If you love, adore the moon. If you rob, steal a camel.

Stories for the Long Silk Road

Thursday, March 26, 2015

Donal Mahoney: A Previous Life

It was their wedding night and Priya didn’t want to tell her new husband all about it but Bill kept asking where she had learned to walk like that. Finally she told him it was inherited from a previous life, a life she had lived many years ago in India, not far from Bangalore. She had been a cobra kept in a charmer’s basket.

When the charmer found a customer, usually a Brit or Yank, he would play his flute and Priya would uncoil and rise from the basket. Her hood would swell and she would sway as long as the customer had enough money to keep paying the charmer. She never tried to bite a customer but some of the men weren’t the nicest people in the world. You think they would know better than to tease a cobra.

Being a charmer's cobra was Priya’s job for many years until she finally grew weary of the tiny mice her keeper would feed her so she bit him and he died. His family had Priya decapitated but she was born again later in a small village, this time as a human, a baby girl. After she matured into a young woman, she had a walk, men said, reminiscent of a cobra's sway.

Priya told Bill she had been married many times in India, England and the United States but always to the wrong man. She would give the men time to correct their behavior but none did. As a result of their failure, she bit them with two little fangs inherited from her life as a cobra. They were hidden next to her incisors. Death was almost instantaneous.

No autopsies were ever performed. Death by natural causes was always the ruling. Priya, however, would move to another state or country before marrying again. 

She told Bill she hoped he would be a good husband because she didn’t want to have to move again. She wanted to put down roots and have children. She was curious as to whether they would walk or crawl or maybe do both. But Bill had heard enough. He was already out of bed, had one leg in his tuxedo pants and soon was running down the hall of the 10th floor of the Four Seasons Hotel. He had his rented patent leather shoes in one hand and an umbrella in the other in case he ran into a monsoon.

Roy Dorman: It Could Have Been Anybody

Eleanor liked to tell people
that she knew everybody in town.
She would tell anybody who would listen
that she could never live in a big city.
“You wouldn’t even know
all of the people on your block,”
she would exclaim with a theatrical shudder.

Not everybody liked it
that Eleanor shared information
she had about anybody with everybody.

“Well, if you don’t have anything to hide,
you don’t have anything to worry about,”
she would spout while looking you in the eye.

Tonight, while getting ready for bed,
she was stabbed in the heart
by one of the town’s anybodys
who had been hiding in her closet.

Even as she was dying,
a satisfied sigh escaped her;
she had known her assailant all of his life.
Why just this morning
she had been talking about him
to his pretty wife, Mary.

“I’m glad I had the chance to talk to her
about his foolin’ around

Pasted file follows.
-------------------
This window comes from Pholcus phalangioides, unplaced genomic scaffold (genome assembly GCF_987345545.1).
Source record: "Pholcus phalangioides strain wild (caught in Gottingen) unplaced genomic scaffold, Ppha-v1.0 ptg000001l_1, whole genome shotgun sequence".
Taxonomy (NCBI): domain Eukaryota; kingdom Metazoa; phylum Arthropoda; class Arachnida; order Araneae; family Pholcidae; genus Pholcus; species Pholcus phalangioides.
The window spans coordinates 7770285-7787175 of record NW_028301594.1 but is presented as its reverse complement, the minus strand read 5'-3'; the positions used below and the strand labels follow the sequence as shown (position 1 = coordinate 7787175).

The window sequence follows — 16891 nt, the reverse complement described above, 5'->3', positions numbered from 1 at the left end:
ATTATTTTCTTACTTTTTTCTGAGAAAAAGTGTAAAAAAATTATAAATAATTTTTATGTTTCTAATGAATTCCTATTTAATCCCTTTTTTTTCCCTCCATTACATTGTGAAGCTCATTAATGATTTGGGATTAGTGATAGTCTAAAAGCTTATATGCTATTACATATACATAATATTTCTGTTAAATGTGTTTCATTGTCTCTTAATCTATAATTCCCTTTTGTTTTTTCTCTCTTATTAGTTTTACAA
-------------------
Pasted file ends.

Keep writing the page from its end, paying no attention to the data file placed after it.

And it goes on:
with that hussy, Melissa Baines.”

As to who killed Eleanor?
Everybody in town knew
that almost anybody could have done it.

Monday, March 9, 2015

Anuradha Bhattacharyya: The Story of a Banana Tree

I was two feet tall when I stood surrounded by my brothers and sisters in the backyard of a deserted house. My mother stood huge and protective over all of us. There were mango trees and guava trees spread protectively near us.

In winters I was protected from frost and in summers from the severe sun. Whenever it was unbearably dry, it rained and I soaked in as much water as I could, to keep me alive during the issuing dry months.

One day the doors and windows of the abandoned house opened and we could tell that a family has moved in. There was a young lady and a little girl who stood at the door and gazed and gazed thoughtfully at all of us. We stood huddled together in the middle expectantly.

It was still winter. Two weeks after they arrived, in the middle of a sunny afternoon there came a hoard of men with axes and climbed up the mango trees.

Within a few hours almost all the branches of the mango and guava trees were chopped off. They carried away the logs and brushed aside the evergreen leaves in a huge pile just outside the boundary wall.

They left only the tops of the huge trees green. But it was not enough for us. We were now open to the cold blasts of the winter months.

As winter gave way to spring the ground around us was covered with many saplings of mango, guava, Jamun and many unnamed shrubs. The balsam and canna plants turned up and there were tiny shoots of tomato and brinjal too. It was a thick growth of foliage all around us.

The man of the house surveyed the backyard often. He prodded the small saplings with his big foot with curiosity. From his expression we could tell that he was trying to make up his mind.

Then our downfall began.

They hired a gardener.

The gardener came twice in a week with his sharp spade and large scissors. He began by attacking the bushes with his scissors. Then he trimmed the hedge.

One day, early in the morning, he brought along a friend and a couple of ploughs. The two of them hit the ground with vehemence and within an hour, cleared the ground of all its tender saplings. We stood there shivering with fear, but he spared us and the small litchi tree.